What are the challenges of your career field?

I think a challenge for me is trying to advocate for early childhood education when most programs are geared toward K-12. I have to find a way to translate a lot of content through an early childhood lens.

Having an undergraduate degree in political science helps me understand the more systemic issues in education like funding, teacher retention, lack of resources, achievement gap, etc. I can understand from a macro level how systemic issues trickle down into the classroom.


What are the benefits of the program?

I get to influence education for the most underserved children in Kansas City.

When campus reopens, I’m looking forward to being in class.

Are you a first-generation college student? If so, what does that mean to you?

Yes, and I take pride in that because I know my family made a sacrifice to leave their homeland to come here and prosper. My parents were only able to get so far in life because of the lack of resources provided to them; however, I was inculcated with the desire to work hard and be humble, and I can't thank them enough for teaching me those values.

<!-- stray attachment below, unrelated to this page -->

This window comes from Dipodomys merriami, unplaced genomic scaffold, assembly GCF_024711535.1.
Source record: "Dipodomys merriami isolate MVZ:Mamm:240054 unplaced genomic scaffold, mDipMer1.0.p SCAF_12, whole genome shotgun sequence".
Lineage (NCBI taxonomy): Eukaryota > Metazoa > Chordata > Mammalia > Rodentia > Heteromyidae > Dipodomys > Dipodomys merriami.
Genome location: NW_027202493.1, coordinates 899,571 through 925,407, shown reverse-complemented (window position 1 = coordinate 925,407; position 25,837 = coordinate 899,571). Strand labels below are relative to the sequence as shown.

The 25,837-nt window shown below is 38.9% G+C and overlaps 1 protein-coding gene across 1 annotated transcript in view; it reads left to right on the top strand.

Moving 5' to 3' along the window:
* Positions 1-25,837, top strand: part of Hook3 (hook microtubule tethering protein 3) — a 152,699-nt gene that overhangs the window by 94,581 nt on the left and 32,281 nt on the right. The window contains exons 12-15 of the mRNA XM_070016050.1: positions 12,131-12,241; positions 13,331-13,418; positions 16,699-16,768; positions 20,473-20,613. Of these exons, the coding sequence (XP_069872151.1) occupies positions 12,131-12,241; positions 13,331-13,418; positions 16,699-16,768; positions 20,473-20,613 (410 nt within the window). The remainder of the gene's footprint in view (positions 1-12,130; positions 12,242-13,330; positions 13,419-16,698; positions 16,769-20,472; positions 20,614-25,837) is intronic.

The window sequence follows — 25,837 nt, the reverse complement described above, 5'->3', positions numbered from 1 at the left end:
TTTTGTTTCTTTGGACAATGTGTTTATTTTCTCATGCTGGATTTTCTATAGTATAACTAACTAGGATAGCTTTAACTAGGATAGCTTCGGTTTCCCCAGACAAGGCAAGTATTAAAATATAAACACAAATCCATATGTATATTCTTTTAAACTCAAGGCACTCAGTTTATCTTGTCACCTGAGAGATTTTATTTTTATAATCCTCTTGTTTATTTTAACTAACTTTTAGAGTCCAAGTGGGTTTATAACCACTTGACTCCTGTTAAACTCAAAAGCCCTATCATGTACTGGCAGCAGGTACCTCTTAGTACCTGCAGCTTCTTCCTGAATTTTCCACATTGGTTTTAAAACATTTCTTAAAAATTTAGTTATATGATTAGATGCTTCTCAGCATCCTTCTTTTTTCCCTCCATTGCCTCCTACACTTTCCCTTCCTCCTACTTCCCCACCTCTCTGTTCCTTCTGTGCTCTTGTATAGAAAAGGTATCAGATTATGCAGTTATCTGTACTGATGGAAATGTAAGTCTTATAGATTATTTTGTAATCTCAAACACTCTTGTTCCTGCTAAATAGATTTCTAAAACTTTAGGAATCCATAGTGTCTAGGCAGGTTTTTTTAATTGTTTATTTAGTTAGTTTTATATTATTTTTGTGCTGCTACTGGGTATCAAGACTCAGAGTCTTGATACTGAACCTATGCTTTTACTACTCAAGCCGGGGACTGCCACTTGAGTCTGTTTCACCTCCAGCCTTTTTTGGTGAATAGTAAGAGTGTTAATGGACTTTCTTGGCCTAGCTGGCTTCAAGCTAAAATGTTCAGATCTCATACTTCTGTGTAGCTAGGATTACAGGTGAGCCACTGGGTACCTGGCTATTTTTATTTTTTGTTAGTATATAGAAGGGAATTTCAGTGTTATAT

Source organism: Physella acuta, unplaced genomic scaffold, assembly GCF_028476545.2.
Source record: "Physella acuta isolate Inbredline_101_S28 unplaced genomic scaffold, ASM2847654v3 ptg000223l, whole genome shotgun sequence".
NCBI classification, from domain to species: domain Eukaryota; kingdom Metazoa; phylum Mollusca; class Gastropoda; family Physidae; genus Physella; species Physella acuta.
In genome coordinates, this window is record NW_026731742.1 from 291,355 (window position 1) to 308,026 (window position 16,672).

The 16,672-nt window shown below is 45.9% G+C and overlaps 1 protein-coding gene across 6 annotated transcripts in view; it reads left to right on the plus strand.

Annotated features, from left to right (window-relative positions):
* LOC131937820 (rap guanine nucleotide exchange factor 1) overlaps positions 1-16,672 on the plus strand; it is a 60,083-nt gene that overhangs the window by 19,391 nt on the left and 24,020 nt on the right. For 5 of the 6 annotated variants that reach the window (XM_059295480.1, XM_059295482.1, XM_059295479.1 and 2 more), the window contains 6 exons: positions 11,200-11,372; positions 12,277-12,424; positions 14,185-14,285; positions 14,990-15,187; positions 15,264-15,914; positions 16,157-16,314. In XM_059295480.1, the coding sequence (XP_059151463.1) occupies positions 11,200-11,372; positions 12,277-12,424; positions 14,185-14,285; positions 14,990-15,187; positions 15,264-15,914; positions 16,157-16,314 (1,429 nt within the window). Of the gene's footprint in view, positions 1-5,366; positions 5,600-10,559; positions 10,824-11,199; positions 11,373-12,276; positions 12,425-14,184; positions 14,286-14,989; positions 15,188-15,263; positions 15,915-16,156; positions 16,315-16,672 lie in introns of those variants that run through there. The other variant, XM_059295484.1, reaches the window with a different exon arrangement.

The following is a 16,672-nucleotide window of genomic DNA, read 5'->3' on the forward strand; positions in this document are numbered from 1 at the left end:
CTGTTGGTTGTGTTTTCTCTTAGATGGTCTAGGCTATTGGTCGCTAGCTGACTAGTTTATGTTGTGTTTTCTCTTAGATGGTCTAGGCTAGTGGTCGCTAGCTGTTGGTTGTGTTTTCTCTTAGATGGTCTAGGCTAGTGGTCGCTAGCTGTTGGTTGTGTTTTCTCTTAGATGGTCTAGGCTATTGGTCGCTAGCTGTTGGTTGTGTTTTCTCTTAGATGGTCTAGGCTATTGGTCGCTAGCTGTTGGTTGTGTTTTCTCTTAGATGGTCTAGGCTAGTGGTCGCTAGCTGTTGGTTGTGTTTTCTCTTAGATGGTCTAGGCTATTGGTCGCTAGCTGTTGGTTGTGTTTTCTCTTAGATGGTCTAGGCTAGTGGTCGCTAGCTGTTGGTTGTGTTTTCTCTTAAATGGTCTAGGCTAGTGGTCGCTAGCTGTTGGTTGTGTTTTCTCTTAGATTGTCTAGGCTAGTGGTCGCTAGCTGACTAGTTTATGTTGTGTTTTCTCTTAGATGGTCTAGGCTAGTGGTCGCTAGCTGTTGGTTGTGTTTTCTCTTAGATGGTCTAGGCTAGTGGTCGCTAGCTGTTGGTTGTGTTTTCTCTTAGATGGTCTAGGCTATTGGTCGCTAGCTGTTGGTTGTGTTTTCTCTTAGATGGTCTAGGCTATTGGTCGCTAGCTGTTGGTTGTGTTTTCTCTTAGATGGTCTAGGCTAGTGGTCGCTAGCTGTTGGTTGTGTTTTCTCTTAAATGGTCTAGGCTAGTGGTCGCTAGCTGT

Who/What do you admire most at UMKC?

The different resources it provides students. It’s a great school that challenges its students.

What’s the best piece of advice you have ever received from a professor?

This isn’t necessarily a piece of advice, but a quote from one of my professors, Arthur Jacob, that had a profound impact on me:

He said, “I do not respect a school that turns children away.”

What he was saying is that schools should not pick and choose the children they accept because they want their data to be the best. It made me reconsider my position on charter schools. What about the other children? Where will they go?

“Having an undergraduate degree in political science helps me understand the more systemic issues in education.”

You were recently awarded the Pat Tillman scholarship for veterans. What does it mean to you to have been one of only 60 students, and the only student from the University of Missouri System, to receive the scholarship?